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Jakob Kaiser (wall-plaque at Jakob-Kaiser-Haus, Berlin)

Jakob Kaiser (8 February 1888 - 7 May 1961) was a German politician and resistance leader during World War II.

Jakob Kaiser was born in the Franconian town of Hammelburg. In his younger years he was a bookbinder. He joined a Catholic trade union and the Catholic Centre Party. He was one of the most important union leaders during the Weimar Republic. From 1924 to 1933 Kaiser was a member of the Executive Committee of the Christian Trade Union.


After the Nazis came to power in 1933, Hitler abolished all unions, with exception of the German Labour Front, a Nazi trade union. Kaiser opposed National Socialism and he joined the resistance in 1934. In 1938 he was arrested and after his release he continued his work for the German resistance.

He became a close associate of the former Mayor of Leipzig, Carl Goerdeler. Kaiser was involved in the attempt by Claus Schenk von Stauffenberg, a young German officer, to kill Hitler. After the attempt on Hitler's life he ordered the arrest of Kaiser, but he had gone into hiding. His relatives were sent to a concentration camp.

Leader of the East German CDU

After the war, Kaiser became involved in politics and he was the co-founder of the East Berlin section of the Christian Democratic Union (CDU). He was elected president of the Berlin CDU (both the Western and Eastern sections of the party).

Kaiser belonged to a group within the CDU called the Christian Socialist. They called for the nationalisation of some major industries.

In 1946 Kaiser helped found the Free German Trade Union Federation (FDGB). In the same year he was elected co-chairman of the East German CDU (together with Ernst Lemmer). Although he was a progressive man, he was critical of the Communist Party of Germany and her leaders that were supported by Soviet authorities. He refused to join the so-called German Congress, because it was controlled by the communists.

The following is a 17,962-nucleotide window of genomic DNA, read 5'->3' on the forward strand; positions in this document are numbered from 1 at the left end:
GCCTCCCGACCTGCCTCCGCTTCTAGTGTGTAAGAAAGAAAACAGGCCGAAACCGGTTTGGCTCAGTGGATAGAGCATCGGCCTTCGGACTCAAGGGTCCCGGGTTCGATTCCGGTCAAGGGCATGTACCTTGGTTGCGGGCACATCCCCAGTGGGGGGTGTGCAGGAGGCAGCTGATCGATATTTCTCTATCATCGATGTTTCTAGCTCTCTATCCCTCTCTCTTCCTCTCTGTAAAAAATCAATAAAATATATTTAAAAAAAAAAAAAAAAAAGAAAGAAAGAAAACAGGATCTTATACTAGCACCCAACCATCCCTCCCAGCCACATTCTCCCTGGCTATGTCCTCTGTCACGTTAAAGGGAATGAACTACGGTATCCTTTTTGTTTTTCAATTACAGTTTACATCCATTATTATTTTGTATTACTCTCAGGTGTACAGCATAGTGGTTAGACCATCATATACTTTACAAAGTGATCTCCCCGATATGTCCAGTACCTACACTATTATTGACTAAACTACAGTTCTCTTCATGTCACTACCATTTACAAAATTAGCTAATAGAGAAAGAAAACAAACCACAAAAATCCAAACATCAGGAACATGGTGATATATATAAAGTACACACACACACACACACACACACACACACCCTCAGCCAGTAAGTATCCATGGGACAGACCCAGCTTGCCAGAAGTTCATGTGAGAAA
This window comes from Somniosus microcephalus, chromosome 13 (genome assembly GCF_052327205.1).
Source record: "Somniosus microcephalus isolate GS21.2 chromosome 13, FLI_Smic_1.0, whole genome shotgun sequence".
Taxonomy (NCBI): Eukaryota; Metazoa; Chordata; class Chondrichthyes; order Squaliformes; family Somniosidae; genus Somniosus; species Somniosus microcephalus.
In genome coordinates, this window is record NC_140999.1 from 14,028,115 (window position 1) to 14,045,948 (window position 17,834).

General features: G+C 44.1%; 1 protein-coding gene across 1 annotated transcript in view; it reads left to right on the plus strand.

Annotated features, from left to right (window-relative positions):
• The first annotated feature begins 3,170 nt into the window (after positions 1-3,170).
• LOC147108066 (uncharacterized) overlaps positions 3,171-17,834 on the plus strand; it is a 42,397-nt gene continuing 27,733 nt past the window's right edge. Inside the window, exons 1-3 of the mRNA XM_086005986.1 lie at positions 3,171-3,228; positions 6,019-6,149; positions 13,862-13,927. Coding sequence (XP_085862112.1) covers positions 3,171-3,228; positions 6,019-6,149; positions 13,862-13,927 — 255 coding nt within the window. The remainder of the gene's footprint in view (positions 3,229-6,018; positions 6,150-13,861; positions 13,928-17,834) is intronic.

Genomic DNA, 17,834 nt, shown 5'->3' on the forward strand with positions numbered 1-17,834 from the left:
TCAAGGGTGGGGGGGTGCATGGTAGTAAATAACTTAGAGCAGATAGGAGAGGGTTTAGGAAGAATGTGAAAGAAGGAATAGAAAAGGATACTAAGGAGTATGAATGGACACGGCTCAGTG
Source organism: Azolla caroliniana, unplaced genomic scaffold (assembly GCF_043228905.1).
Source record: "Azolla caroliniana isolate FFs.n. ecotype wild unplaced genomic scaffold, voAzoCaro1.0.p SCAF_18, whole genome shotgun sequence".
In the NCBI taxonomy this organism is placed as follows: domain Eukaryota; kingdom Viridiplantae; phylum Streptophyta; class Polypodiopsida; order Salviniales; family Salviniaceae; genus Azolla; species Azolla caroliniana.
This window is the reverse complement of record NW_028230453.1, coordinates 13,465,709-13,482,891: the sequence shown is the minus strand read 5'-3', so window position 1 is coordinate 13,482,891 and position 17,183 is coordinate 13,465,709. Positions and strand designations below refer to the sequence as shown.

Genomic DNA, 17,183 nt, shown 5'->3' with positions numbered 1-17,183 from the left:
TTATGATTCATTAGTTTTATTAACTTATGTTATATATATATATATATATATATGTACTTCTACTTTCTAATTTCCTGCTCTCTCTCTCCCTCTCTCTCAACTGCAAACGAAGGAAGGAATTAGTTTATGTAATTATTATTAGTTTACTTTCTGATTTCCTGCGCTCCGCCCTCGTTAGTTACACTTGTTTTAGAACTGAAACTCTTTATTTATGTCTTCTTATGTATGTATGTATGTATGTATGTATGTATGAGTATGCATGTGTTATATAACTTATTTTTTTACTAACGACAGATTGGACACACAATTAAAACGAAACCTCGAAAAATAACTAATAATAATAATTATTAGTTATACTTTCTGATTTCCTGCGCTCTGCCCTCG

In 1947 during the Ahlen conference, a joint conference of West and East German CDU leaders, Kaiser's plan of nationalisation of key industries and other moderate leftwing ideas were adopted by the party.

In 1947 the Soviets forced him to resign as party chairman. However, he remained a member of the party's Executive Committee. After a while, Ernst Lemmer was also forced to resign.

In 1948 Kaiser was forced to leave East Berlin and he went to West Berlin where he joined the West German Christian Democratic Union (CDU). Within the CDU he became a major rival of Konrad Adenauer, the party leader. Kaiser disagreed with Adenauer's social market economy and called for the nationalisation of key industries. Kaiser strongly believed in a neutral, united Germany, and hoped that Germany would be a bridge between the West and the East.

In 1950 Kaiser was elected chairman of the West German CDU. From 1949 until 1957 he was Minister of All-German Affairs in Adenauer's cabinet.

Kaiser's grave

See also



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